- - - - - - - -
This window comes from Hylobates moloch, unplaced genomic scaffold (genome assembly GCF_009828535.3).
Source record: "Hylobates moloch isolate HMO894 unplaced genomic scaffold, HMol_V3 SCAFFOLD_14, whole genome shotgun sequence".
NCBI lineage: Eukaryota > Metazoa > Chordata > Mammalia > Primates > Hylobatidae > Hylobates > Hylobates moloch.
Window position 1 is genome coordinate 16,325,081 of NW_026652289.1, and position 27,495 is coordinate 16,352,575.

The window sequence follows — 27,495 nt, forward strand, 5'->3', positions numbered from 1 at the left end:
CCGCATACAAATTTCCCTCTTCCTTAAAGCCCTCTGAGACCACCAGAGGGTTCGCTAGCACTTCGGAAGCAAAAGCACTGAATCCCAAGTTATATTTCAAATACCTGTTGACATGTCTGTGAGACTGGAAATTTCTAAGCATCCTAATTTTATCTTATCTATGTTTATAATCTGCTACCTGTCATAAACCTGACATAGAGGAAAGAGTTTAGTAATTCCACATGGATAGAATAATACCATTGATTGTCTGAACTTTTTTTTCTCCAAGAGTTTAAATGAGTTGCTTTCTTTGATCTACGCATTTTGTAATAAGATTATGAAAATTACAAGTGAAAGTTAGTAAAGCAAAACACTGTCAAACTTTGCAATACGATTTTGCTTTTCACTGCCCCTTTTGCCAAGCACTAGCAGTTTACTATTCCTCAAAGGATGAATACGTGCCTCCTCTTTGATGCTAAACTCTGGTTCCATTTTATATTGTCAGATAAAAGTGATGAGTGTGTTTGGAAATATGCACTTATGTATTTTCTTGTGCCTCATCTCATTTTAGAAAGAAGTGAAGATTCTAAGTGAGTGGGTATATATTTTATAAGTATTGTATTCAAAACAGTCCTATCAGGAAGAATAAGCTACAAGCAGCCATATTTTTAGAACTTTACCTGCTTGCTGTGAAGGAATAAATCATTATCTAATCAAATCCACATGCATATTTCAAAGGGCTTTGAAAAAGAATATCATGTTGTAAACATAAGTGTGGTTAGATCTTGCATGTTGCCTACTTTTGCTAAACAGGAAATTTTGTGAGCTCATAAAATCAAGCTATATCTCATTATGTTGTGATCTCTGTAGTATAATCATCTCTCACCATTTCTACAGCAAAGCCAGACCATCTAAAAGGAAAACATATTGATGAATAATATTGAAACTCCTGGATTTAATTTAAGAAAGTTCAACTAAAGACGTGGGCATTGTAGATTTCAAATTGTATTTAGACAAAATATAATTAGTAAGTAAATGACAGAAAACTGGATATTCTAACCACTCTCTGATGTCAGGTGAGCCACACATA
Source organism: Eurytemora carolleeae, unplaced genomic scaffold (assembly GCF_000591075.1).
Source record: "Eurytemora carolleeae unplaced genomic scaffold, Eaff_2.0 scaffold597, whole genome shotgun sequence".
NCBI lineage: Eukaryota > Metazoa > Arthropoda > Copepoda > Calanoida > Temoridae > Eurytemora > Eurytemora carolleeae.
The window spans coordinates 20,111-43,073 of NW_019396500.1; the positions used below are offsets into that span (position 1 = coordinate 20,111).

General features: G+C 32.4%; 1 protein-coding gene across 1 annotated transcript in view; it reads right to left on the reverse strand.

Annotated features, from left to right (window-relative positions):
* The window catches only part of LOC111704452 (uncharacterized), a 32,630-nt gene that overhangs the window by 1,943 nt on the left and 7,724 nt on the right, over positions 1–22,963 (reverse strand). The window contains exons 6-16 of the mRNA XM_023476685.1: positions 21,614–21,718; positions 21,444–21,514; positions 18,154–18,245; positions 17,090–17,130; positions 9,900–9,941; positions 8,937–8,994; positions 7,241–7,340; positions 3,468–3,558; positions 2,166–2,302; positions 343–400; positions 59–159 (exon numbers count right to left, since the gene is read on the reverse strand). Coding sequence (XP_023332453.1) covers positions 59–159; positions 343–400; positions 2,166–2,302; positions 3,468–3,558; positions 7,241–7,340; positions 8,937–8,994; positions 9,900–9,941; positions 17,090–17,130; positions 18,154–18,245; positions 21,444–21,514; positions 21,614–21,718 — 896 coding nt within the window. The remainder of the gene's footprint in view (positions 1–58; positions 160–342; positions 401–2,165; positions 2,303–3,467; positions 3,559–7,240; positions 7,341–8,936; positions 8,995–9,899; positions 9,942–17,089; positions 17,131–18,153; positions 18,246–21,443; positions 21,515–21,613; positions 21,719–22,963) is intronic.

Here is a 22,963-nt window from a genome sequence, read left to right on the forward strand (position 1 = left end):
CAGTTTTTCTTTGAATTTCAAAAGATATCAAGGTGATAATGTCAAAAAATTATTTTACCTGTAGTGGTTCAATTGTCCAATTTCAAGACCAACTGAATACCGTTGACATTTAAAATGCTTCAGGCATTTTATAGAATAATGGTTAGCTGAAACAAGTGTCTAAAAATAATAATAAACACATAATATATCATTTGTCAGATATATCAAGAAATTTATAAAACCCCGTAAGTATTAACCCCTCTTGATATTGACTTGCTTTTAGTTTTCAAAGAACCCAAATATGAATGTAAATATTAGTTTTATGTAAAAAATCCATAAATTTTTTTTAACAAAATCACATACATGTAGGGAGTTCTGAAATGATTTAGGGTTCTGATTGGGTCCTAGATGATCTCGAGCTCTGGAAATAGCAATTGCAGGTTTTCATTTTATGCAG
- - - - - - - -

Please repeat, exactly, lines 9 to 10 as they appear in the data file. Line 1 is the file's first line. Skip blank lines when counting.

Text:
NCBI lineage: Eukaryota > Metazoa > Arthropoda > Copepoda > Calanoida > Temoridae > Eurytemora > Eurytemora carolleeae.
The window spans coordinates 20,111-43,073 of NW_019396500.1; the positions used below are offsets into that span (position 1 = coordinate 20,111).